In our last article, we looked at having Jesus as our best friend, and I hope you have made that quality decision to have Him as your only trusted friend.
As for me, he is the only friend I can trust with every detail of my life. But claiming him to be our friend is not all that it is. We should be able to point Him out to others without being ashamed of what they should think or say about us. A friend should be someone you are proud to introduce to others as a friend.
The question at this point is this: how often do you, as a Christian, talk to others about this particular friend of yours? Is your friendship with Him only known to you and not to anyone else? Are you bold enough to talk to your friends and family about your relationship with Him, or do you prefer to keep it private so that you don’t upset them? Do we value our relationships with others more than we value our relationship with God? What answers do you have for these questions?
Our relationship with Jesus as a friend is a special one, so special that He transforms us completely so that everything about us becomes Christlike. When we enter this unique intimacy with Christ, we no longer live for ourselves, but Christ lives in us. When our brother St. Paul finally understood this, it radically changed his life, and he declared thus: “I have been crucified with Christ; it is no longer I who live, but Christ lives in me; and the life which I now live in the flesh, I live by faith in the Son of God who loved me and gave Himself for me” (Galatians 2:20).
This is the transformation I am talking about. When we embrace this intimate relationship with Christ, He influences us such that, unconsciously or consciously, our attitude and behaviour reflect Him. Those who did not meet Jesus but heard about Him saw Him in the lives of His friends. This becomes true of the saying, Show me your friend, and I will tell you who you are, and Proverbs 27:17 says, “Iron sharpens iron; so a man sharpens the countenance of his friend”
This is what happened to the friends of Jesus in the Bible that made people call them Christians for the first time in the city of Antioch (Acts 11:26). This was because they saw the life of Jesus reflected in their behaviour and attitude towards each other and others that encountered them.
Today, we all claim to be friends of Jesus, but the question is, “Do people see Jesus in us?” Those who do not believe in Jesus Christ but are aware that we are Christians, encounter Him through us when they come into contact with us and then have the desire to know Him. Do people meet us and feel they have met Jesus because of how we speak to them, help them, and welcome them? Do they mistake us for Jesus? Or do they leave us regretting ever meeting us?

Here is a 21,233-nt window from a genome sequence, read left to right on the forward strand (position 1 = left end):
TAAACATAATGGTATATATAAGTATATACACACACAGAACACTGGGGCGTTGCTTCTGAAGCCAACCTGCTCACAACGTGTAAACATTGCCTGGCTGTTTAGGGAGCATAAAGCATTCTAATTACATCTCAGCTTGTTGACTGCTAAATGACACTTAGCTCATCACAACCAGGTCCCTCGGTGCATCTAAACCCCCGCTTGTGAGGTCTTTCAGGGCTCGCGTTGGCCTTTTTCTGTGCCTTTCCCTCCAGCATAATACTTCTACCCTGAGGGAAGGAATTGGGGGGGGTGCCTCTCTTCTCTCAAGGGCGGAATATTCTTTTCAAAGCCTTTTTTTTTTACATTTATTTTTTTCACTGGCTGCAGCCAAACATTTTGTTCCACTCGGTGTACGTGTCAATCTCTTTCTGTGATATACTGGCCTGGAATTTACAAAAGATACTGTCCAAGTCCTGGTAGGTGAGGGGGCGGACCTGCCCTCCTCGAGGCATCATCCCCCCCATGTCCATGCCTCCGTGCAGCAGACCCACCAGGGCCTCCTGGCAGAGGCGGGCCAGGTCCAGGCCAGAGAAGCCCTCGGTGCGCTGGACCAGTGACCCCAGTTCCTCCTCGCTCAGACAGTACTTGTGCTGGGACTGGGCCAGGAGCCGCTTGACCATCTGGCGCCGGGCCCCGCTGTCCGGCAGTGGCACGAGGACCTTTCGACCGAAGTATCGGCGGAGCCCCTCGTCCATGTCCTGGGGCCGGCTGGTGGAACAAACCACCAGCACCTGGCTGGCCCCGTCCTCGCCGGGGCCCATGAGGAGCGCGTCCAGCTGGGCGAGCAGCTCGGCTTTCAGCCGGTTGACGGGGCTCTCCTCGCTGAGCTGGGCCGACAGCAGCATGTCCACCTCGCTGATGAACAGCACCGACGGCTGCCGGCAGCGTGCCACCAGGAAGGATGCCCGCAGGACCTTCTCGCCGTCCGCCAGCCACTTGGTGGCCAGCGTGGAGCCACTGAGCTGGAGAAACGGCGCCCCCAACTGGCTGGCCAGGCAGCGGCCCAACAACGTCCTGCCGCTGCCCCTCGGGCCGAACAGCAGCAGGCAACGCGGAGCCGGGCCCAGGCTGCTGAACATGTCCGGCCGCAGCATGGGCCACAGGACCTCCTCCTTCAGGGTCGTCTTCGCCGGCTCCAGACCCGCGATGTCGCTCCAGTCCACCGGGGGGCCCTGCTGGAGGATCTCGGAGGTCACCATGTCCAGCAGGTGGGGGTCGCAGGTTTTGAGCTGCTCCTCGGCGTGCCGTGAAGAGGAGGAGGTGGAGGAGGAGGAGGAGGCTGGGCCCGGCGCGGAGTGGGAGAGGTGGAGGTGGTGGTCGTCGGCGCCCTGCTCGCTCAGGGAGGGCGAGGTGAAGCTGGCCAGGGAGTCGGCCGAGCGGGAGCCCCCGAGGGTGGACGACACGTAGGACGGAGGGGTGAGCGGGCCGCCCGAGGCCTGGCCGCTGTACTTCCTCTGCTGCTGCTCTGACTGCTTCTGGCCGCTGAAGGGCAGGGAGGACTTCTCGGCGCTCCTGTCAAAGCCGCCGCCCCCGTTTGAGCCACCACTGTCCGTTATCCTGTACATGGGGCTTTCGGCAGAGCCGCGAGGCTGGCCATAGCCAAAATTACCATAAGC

There is a story of a 16-year-old girl who a salesman helped after some other salesmen accidentally kicked over a table that held a display of the apples she was selling. They all rushed off to catch their flight, but only one stopped to help this girl, even without knowing she was blind.
At the end of that encounter, as he was walking away, the bewildered blind girl called out to him, “Mister… He paused and turned to look back into those blind eyes. She continued… “Are you Jesus?” The young man smiled and slowly made his way to catch a later flight with that question burning and bouncing about in his soul.
Remember to be a friend of Jesus is not just by mere words, but is seen in our commitment to love others as Christ has loved us; “By this shall all men know that you are my disciples, if you should love one another. Just as I have loved you, so you too should love one another”.
As we continue to celebrate the resurrection of our Lord Jesus Christ from the dead, let us ask ourselves this crucial question: “Am I like Jesus?” Do people mistake me for Jesus?” I pray that when people see us, they will see Jesus in us. I pray that in all we say and do, we will spread the fragrance of the knowledge of Christ (2 Corinthians 2:14). May God give us His grace to become a true reflection of His Son, our Lord Jesus Christ, in this world of ours. Amen.